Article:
Julia Rowe Porter, epidemiologist with the Ministry of Health, says with the country battling to reduce the prevalence of non-communicable diseases (NCDs), it is just a matter of time before consumers get additional help in making healthy food choices through the introduction of front-of-package labelling (FOPL).
Non-communicable diseases — ailments that are not transferable by contact but developed through family genetics, degenerative changes, or unhealthy lifestyle habits — are the leading cause of death, with statistics indicating that an estimated seven out of 10 Jamaicans died from the four major NCDs — cancer, cardiovascular disease, diabetes and chronic lower respiratory disease — in 2018. FOPL is one solution being scouted by health officials and industry players as it indicates that an item may contain excessive amounts of sugars, total fats, saturated fats, trans fats, and sodium.
"There is evidence that front-of-package-labelling works because persons need to be aware of what they are eating in those packaged foods. The ministry is clear that we want to have it. The issue is really what type because there are different types of presentations with front-of-package labelling and we have to in terms of what we decide on, determine what is best for Jamaica," Rowe Porter told Jamaica Observer Monday Exchange forum.
A recent study on FOPL in Jamaica found that octagonal warning labels are best in helping local consumers make healthier food choices. Consumers said the octagonal warning presented them with the highest chance of correctly identifying when products were excessive in sugars, sodium, or saturated fats; led to them correctly identifying the least harmful option; and resulted in them choosing the least harmful or none of the products more often.
"There is data that is very clear regarding a certain type of front-of-package-labelling and we need to work with all our stakeholders to settle on the best type. I think it's really just a matter of time before we select the best type, but we need it. It's a matter of empowerment and education," Rowe Porter told the meeting.
"When you have it on the front versus the back it puts it squarely in your line of vision whether or not this is a healthy option for you, we are going there, we are getting there hopefully sooner than later," she added.
In the meantime, family physician Dr Jacqueline Campbell is emphasising that Jamaicans need to be taught how to read food labels in order to make better choices.
"I have so many patients that almost on a daily basis I have to tell them that you see this soda that you love and you drink two or three of them for the day, it's 17 teaspoons of sugar that you are drinking. So we [at the medical practice] have all the soda bottles and we actually put the right amount of sugar in [and place it on display], so if you see soda bottle X you will know that this is actually 17 teaspoons of sugar and we show the patients and they are usually like 'what? I am drinking so much?'," Dr Campbell shared.
"They consume that [many bottles] because it's cold and you have somebody who might be drinking two or three [bottles] for the day and 17 [multiplied by] three is a whole heap of teaspoons of sugar per day. That [level of education and explanation] is going to help persons to make the correlation for themselves why their sugar levels are so high," she told editors and reporters.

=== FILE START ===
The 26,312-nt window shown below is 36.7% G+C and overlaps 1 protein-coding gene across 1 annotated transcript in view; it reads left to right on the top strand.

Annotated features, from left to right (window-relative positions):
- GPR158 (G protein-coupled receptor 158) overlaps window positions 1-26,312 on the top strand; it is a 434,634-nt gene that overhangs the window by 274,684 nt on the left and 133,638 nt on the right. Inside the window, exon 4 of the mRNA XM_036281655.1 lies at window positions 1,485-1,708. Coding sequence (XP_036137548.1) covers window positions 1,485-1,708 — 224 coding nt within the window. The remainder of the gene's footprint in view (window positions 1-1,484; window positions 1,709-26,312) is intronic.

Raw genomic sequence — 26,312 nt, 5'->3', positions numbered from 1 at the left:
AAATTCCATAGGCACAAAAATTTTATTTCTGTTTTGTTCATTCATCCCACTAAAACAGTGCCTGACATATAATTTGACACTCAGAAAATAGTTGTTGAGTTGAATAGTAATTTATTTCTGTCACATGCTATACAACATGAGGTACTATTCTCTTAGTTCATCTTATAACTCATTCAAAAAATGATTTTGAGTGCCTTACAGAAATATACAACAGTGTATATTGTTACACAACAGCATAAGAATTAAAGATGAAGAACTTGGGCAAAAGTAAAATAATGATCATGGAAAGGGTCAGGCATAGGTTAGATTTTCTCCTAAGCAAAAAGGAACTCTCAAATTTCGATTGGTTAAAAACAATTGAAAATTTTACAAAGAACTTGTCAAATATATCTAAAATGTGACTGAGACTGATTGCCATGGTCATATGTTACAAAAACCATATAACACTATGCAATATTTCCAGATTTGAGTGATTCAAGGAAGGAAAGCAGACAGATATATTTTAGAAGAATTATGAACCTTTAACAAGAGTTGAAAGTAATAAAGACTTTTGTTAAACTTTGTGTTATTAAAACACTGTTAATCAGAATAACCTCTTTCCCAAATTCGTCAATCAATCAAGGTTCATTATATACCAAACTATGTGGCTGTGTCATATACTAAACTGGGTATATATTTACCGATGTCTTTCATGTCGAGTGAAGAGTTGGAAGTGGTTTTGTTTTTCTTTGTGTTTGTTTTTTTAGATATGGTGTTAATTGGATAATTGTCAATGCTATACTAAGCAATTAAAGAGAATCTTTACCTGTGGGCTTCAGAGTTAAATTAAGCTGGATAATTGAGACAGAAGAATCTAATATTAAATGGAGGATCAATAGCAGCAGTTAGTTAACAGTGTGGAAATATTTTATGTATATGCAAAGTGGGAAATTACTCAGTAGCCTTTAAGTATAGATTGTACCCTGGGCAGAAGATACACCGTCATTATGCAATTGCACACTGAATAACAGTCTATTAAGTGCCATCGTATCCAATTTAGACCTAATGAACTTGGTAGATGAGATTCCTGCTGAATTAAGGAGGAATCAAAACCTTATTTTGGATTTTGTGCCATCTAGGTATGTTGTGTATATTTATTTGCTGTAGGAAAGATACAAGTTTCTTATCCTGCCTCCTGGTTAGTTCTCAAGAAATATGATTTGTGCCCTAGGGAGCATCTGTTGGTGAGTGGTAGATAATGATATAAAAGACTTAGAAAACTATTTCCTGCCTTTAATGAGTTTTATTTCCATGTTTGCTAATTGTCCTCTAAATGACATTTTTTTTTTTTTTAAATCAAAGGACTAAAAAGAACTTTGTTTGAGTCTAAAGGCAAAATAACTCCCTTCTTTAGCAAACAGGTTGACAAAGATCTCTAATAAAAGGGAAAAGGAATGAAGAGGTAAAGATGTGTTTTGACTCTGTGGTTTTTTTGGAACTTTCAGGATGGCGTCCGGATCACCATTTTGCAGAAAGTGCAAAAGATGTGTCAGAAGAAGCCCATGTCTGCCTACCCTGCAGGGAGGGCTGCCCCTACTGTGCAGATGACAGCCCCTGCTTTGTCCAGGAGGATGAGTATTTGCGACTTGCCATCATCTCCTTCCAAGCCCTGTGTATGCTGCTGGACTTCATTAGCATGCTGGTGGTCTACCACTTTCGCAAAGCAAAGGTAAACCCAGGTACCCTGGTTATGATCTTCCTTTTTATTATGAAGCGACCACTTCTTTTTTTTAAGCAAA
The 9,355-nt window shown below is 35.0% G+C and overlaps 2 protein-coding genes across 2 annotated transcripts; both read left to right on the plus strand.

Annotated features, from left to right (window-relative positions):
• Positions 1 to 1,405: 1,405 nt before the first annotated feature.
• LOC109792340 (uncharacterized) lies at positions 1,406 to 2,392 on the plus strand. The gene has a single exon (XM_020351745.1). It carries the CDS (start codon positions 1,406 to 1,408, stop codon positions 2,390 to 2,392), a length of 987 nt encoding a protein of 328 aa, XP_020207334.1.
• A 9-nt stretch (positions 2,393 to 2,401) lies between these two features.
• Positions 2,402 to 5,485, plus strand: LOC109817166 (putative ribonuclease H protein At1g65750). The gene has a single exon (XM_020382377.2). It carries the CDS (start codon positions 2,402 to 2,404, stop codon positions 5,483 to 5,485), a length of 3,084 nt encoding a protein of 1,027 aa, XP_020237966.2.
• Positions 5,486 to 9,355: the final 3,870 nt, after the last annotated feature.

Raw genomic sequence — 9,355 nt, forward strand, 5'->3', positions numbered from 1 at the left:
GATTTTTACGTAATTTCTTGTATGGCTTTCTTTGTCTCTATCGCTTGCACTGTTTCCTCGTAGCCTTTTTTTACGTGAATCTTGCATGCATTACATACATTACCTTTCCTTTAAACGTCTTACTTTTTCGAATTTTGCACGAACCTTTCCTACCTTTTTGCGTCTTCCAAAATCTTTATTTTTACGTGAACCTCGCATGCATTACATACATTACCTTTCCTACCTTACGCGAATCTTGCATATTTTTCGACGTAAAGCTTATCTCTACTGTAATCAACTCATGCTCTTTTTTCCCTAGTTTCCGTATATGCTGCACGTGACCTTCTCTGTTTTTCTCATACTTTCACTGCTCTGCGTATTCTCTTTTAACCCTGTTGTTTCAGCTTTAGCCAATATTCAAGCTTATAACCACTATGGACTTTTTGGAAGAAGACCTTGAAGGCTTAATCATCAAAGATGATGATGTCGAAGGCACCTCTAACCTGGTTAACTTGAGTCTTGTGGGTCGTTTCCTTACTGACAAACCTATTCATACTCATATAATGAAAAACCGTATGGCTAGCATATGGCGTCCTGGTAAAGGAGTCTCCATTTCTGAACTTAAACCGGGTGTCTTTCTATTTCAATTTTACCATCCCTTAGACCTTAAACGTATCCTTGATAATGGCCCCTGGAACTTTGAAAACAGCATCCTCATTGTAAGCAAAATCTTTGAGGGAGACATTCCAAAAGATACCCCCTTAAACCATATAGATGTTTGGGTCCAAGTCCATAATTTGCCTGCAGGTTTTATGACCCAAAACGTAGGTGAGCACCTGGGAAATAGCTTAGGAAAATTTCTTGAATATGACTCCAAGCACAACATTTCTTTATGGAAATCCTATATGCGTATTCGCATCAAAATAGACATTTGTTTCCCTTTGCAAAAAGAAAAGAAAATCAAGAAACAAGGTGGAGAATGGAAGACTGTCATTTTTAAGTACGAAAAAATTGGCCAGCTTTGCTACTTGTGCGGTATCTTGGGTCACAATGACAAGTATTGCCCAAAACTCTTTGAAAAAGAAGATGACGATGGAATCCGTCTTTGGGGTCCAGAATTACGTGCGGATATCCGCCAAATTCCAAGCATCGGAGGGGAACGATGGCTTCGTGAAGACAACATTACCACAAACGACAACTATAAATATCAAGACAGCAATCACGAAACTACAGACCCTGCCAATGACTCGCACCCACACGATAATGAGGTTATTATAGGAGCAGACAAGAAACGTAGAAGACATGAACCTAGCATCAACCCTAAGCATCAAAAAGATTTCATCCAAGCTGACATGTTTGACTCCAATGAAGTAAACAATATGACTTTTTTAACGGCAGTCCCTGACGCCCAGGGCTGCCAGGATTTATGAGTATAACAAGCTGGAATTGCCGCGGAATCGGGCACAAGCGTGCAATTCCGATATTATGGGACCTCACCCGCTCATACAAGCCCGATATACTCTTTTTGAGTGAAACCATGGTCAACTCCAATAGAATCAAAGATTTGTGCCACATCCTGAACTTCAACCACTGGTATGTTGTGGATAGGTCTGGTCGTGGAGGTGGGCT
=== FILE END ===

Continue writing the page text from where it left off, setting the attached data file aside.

According to the family physician, once individuals come to recognise the importance of portions a change in behaviour will follow.
"That is the key thing for the patients, when you [show them] what the serving size is, then they realise that bottle [of beverage can be shared for two persons and more]. That is an 'aha' moment and we need to have more 'aha' moments for the patients so that it's not just an intellectual conversation about this disease…where it doesn't really sink in," she said.
The Jamaica Manufacturers and Exporters Association (JMEA) has, in the meantime, said while it supports the thrust of the ministry in this respect and supports the drive to have FOPL for the food and beverage sectors, the models of major trading partners should be included in the options available.
It has, however, taken issue with the PAHO-led campaign which is pushing for the Caribbean region to adopt the octagonal warning label system first introduced by Chile in June 2016. The JMEA, in noting that that system utilises high-in black warning labels, shaped like stop signs, for processed, pre-packaged food and drinks exceeding PAHO Nutrient Profile Model criteria limits for sugar, sodium, saturated fats, total fats and trans fats, pointed out that while that model is supposedly being considered by several countries, very few countries have introduced this type of warning label.
In pointing out that Jamaica sells many products through major trading partners such as the United States, neither that country, Canada or the United Kingdom uses the Chilean model among others.
It said evidence shows that although the Chilean model has been shown to change consumption, there has been no published evidence that it has changed the NCDs outcome.